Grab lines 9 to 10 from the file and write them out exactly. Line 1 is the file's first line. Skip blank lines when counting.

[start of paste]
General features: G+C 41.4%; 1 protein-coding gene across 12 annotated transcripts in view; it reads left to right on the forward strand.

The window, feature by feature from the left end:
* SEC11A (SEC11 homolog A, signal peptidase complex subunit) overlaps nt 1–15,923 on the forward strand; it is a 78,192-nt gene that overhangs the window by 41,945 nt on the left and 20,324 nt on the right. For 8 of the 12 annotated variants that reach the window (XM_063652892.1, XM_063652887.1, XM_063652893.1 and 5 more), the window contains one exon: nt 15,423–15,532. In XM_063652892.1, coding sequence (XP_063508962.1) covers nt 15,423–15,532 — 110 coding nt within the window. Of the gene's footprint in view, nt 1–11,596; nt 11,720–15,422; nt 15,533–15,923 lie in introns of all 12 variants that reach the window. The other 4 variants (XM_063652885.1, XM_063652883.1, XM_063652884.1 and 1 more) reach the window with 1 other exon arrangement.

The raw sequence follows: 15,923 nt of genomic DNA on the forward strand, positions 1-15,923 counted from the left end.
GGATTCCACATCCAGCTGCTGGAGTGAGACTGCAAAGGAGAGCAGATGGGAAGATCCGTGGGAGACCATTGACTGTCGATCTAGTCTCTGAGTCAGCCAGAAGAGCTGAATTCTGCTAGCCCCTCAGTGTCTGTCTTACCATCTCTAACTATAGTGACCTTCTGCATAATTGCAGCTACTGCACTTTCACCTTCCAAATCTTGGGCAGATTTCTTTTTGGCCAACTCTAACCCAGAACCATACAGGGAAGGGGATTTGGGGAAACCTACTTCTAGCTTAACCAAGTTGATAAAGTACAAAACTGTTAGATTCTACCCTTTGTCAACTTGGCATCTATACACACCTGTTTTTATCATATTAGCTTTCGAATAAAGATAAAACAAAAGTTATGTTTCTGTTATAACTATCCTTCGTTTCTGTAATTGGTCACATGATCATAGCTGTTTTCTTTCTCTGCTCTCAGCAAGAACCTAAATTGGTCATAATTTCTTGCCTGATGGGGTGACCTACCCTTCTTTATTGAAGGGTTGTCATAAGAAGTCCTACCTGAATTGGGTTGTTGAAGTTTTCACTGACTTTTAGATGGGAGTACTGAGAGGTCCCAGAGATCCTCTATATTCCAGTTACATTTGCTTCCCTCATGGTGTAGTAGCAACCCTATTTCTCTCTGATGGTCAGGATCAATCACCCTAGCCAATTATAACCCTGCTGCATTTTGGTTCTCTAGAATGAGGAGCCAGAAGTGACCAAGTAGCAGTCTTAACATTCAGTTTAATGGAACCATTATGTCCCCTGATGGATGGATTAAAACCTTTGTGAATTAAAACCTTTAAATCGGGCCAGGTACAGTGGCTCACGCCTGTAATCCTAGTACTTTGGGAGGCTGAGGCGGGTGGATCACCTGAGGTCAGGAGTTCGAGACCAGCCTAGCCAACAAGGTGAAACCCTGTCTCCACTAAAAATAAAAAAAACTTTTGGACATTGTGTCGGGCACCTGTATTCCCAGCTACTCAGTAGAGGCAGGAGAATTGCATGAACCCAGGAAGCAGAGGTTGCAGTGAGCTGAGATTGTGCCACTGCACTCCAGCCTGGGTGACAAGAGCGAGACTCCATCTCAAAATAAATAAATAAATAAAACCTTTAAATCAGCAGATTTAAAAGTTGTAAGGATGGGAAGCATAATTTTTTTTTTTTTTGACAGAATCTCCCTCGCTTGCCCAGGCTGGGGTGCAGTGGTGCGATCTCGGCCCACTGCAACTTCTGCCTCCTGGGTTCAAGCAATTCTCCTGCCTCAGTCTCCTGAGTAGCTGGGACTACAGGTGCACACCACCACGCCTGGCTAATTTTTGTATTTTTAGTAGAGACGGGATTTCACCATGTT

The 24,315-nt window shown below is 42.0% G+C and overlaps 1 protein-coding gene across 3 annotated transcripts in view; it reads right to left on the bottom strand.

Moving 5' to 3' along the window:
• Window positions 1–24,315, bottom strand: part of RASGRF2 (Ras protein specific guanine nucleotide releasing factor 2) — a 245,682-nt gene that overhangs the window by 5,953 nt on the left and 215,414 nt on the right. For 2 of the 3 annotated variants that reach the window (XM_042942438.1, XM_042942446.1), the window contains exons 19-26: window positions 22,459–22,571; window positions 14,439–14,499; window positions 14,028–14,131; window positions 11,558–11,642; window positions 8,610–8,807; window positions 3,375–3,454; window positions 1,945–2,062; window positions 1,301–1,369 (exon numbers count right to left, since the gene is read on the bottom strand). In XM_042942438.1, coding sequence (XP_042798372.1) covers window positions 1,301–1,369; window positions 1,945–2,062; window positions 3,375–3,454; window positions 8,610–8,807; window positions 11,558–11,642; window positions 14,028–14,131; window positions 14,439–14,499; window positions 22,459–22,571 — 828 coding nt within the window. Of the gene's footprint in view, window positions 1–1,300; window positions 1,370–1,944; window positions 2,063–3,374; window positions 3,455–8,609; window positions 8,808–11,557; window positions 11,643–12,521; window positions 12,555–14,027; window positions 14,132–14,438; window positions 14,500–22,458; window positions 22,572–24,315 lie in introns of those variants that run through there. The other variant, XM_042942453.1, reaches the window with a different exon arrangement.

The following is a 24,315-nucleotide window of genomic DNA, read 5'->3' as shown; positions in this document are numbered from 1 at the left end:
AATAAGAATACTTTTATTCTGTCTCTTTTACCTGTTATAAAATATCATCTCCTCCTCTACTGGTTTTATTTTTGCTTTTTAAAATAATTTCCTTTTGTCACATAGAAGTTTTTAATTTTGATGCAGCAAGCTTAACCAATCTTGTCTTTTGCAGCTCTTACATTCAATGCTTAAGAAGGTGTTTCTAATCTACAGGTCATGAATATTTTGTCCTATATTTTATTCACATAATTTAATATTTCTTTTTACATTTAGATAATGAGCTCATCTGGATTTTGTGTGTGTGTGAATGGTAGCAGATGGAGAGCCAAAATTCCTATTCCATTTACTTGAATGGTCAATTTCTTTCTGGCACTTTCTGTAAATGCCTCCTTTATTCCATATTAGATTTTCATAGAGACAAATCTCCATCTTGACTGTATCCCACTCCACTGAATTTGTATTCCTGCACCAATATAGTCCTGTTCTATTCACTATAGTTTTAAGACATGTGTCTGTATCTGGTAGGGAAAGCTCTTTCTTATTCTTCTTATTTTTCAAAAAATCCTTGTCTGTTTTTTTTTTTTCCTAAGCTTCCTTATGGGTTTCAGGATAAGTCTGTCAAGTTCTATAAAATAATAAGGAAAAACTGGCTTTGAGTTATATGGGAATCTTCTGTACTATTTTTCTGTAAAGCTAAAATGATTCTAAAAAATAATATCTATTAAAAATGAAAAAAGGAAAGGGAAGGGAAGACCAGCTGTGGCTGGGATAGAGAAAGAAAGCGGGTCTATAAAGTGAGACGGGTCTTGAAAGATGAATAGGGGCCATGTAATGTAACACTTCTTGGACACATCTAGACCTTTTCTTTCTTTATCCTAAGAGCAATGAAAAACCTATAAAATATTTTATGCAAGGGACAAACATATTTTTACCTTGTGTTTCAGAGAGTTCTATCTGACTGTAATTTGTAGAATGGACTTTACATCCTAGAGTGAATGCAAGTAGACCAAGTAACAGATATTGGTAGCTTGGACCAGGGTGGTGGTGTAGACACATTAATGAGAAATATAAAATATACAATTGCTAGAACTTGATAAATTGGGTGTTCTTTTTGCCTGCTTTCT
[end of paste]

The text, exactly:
The following is a 24,315-nucleotide window of genomic DNA, read 5'->3' as shown; positions in this document are numbered from 1 at the left end:
AATAAGAATACTTTTATTCTGTCTCTTTTACCTGTTATAAAATATCATCTCCTCCTCTACTGGTTTTATTTTTGCTTTTTAAAATAATTTCCTTTTGTCACATAGAAGTTTTTAATTTTGATGCAGCAAGCTTAACCAATCTTGTCTTTTGCAGCTCTTACATTCAATGCTTAAGAAGGTGTTTCTAATCTACAGGTCATGAATATTTTGTCCTATATTTTATTCACATAATTTAATATTTCTTTTTACATTTAGATAATGAGCTCATCTGGATTTTGTGTGTGTGTGAATGGTAGCAGATGGAGAGCCAAAATTCCTATTCCATTTACTTGAATGGTCAATTTCTTTCTGGCACTTTCTGTAAATGCCTCCTTTATTCCATATTAGATTTTCATAGAGACAAATCTCCATCTTGACTGTATCCCACTCCACTGAATTTGTATTCCTGCACCAATATAGTCCTGTTCTATTCACTATAGTTTTAAGACATGTGTCTGTATCTGGTAGGGAAAGCTCTTTCTTATTCTTCTTATTTTTCAAAAAATCCTTGTCTGTTTTTTTTTTTTCCTAAGCTTCCTTATGGGTTTCAGGATAAGTCTGTCAAGTTCTATAAAATAATAAGGAAAAACTGGCTTTGAGTTATATGGGAATCTTCTGTACTATTTTTCTGTAAAGCTAAAATGATTCTAAAAAATAATATCTATTAAAAATGAAAAAAGGAAAGGGAAGGGAAGACCAGCTGTGGCTGGGATAGAGAAAGAAAGCGGGTCTATAAAGTGAGACGGGTCTTGAAAGATGAATAGGGGCCATGTAATGTAACACTTCTTGGACACATCTAGACCTTTTCTTTCTTTATCCTAAGAGCAATGAAAAACCTATAAAATATTTTATGCAAGGGACAAACATATTTTTACCTTGTGTTTCAGAGAGTTCTATCTGACTGTAATTTGTAGAATGGACTTTACATCCTAGAGTGAATGCAAGTAGACCAAGTAACAGATATTGGTAGCTTGGACCAGGGTGGTGGTGTAGACACATTAATGAGAAATATAAAATATACAATTGCTAGAACTTGATAAATTGGGTGTTCTTTTTGCCTGCTTTCT